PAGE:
Spend enough time around dedicated cooks, and you’re likely to hear at least one wax poetic about their favorite kitchen items. On the short list for most? Their Dutch oven. It’s no wonder since this heavy-duty, lidded pot turns out everything from fall-off-the-bone tender roasts to crackly crusted sourdough to perfectly fried chicken.
A Dutch oven has a thick, heavy bottom with deep sides, ideal for trapping and distributing heat. Despite its name, the Dutch oven doesn’t hail from the Netherlands. It was an Englishman named Abraham Darby who studied the method of making molded cast iron in Holland in the early 18th century before bringing the trade to his homeland. The name for this “Dutch method” stuck to lidded cast iron pots. Used since Colonial times in America, the Dutch oven’s versatility even made it a companion of early explorers across North America, including John Colter, who broke off from Lewis and Clark’s expedition to roam the area now known as Yellowstone National Park.
Though historically made with cast iron, now Dutch ovens can be found in stainless steel and nonstick varieties (like HexClad’s own Dutch Oven), which makes them much lighter to handle and easier to clean. Not to mention, you’re much less likely to lose precious bits of chicken skin to an underheated surface.
Though the Dutch oven is known as the go-to pot for low-and-slow cooking (think: pot roast, Hungarian goulash, and coq au vin), a Dutch oven is suited for more than just braises. Use it for perfect egg poaching, chili, pasta sauces, peach cobbler, and more. It’s worth breaking out beyond the tried-and-true classics that Dutch ovens are known for. Here are our 4 favorite dishes to make in a Dutch oven:
Roast Chicken, aka Chicken en Cocotte
There are few universal truths, but one of them is surely that juicy chicken is better than dry. The foolproof way to get there? Roasting inside a covered dish. This method, known as “en cocotte” in French, requires no liquid. Instead, you’ll roast the chicken inside a dry Dutch oven in a low-temperature oven (around 1½ hours at 250ºF). This causes the chicken to release any liquid into the pot, which creates a moist-heat environment that essentially braises the chicken in its own juices. The resulting meat is tender and extra flavorful, rather than being diluted by other liquid or dried out when roasted on a pan. Bonus: the pan juices make for an exceptional sauce. Just A Pinch has a great rendition of chicken en cocotte.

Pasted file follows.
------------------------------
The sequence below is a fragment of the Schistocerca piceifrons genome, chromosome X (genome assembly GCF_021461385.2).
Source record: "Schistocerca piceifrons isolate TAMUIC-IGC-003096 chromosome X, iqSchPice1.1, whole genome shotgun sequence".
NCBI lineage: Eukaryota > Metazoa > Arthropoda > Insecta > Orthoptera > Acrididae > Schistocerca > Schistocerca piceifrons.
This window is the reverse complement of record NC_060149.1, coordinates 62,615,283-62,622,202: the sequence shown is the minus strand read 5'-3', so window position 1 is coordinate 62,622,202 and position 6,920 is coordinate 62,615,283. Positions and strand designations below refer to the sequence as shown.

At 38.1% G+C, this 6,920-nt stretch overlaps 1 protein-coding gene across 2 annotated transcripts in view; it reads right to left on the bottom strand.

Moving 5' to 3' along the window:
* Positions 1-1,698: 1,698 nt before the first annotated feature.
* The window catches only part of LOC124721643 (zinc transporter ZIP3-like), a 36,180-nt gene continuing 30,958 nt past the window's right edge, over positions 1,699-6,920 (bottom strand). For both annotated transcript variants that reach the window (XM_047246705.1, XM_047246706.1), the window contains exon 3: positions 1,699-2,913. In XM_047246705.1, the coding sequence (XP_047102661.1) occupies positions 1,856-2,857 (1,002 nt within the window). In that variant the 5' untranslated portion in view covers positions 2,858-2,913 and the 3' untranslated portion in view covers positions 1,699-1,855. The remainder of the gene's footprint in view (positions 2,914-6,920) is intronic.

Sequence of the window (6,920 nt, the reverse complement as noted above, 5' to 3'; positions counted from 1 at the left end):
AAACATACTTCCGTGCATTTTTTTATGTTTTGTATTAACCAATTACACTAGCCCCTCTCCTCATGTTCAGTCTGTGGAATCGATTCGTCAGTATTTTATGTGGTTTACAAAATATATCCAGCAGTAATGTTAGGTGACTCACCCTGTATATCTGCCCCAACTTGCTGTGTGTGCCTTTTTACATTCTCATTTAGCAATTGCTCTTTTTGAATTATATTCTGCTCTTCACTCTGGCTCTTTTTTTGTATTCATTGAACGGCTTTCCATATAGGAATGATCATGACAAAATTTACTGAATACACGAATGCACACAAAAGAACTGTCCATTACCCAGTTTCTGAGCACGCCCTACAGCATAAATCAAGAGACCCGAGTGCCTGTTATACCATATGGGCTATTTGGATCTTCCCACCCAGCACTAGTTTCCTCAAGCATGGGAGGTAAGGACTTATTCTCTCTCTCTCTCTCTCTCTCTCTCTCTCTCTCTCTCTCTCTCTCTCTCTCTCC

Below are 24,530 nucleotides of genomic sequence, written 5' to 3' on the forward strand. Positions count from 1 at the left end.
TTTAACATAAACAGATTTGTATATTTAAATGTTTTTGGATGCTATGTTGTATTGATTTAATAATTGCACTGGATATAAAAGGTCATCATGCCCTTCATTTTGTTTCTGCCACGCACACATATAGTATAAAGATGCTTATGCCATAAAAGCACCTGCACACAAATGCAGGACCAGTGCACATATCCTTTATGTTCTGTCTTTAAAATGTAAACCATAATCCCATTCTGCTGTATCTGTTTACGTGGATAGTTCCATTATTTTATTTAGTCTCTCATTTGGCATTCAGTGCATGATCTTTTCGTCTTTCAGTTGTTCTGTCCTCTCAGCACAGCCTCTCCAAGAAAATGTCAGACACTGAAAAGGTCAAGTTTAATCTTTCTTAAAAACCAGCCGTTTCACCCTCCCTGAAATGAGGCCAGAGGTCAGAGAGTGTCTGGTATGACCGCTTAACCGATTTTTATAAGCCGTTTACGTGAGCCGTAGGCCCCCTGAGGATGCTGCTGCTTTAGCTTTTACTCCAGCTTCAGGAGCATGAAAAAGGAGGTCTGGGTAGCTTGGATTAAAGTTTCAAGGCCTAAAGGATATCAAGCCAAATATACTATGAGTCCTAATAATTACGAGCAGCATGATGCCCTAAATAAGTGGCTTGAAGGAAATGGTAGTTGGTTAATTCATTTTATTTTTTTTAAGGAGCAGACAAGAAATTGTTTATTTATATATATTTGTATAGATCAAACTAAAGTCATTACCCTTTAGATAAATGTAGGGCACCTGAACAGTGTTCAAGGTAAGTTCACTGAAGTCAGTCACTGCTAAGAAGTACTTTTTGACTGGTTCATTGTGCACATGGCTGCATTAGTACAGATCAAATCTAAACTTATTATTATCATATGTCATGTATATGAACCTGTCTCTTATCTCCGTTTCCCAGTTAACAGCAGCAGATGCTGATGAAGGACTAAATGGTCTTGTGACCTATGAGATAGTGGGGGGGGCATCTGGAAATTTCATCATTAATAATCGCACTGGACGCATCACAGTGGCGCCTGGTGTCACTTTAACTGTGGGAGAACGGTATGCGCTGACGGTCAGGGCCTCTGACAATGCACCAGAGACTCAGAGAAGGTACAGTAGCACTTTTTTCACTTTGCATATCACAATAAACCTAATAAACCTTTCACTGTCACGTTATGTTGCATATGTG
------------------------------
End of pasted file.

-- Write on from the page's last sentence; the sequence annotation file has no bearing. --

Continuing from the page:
Commercial bakeries have supercharged ovens that can maintain a very high temperature and can insert steam at crucial points during baking. Home ovens aren’t as stable, nor do they have the fancy steam options. Enter the Dutch oven, which distributes the heat evenly and creates a more intense heat environment for the dough. A Dutch oven also traps the humidity released by the dough during baking, which turns into steam. The steam keeps the exterior of the dough soft enough to expand and contributes to the final bread’s shiny crust. Get started with this recipe from Taste of Home.
Channel your inner Julia Child with this classic French dish. Boeuf Bourguignon is a beef stew that calls for browning chunks meat in oil. This can be a finicky step in a cast iron Dutch oven if the heat level isn’t right, but in a nonstick Dutch oven, there’s no fear of the pieces sticking. Simmered with carrots, onions, mushrooms, and wine, the result is a warming dish perfect for winter nights and laid back dinner parties. Don’t skimp on the red wine, and serve with a loaf of your Dutch oven bread. We like Serious Eats’ classic version of Boeuf Bourguignon.
Perfect Pork Cutlets
Sure, you can fry up breaded pork cutlets in a straight-sided skillet or another pot, but the Dutch oven’s deep sides and superior ability to maintain consistent temperature make this the perfect pot for cooking schnitzel worthy of a Viennese restaurant. (Your Dutch oven is ideal for all things fried since it keeps the temperature more consistent than other pots. Choose it for fried chicken, French fries, donuts, and tempura.) Here’s a great recipe to start with, from the New York Times.
Once you’re done cooking, let the pot cool completely, then either wash it by hand with a gentle soap and a non-abrasive sponge, or, if it’s a HexClad Dutch oven, it’s dishwasher-friendly. For a cast-iron Dutch oven, you’ll want to follow best practices for cast-iron, which means no abrasive sponges or cleaners. Wipe any residue and bits of food off the surface, then gently clean with a soft sponge and a few drops of dish soap. Dry immediately.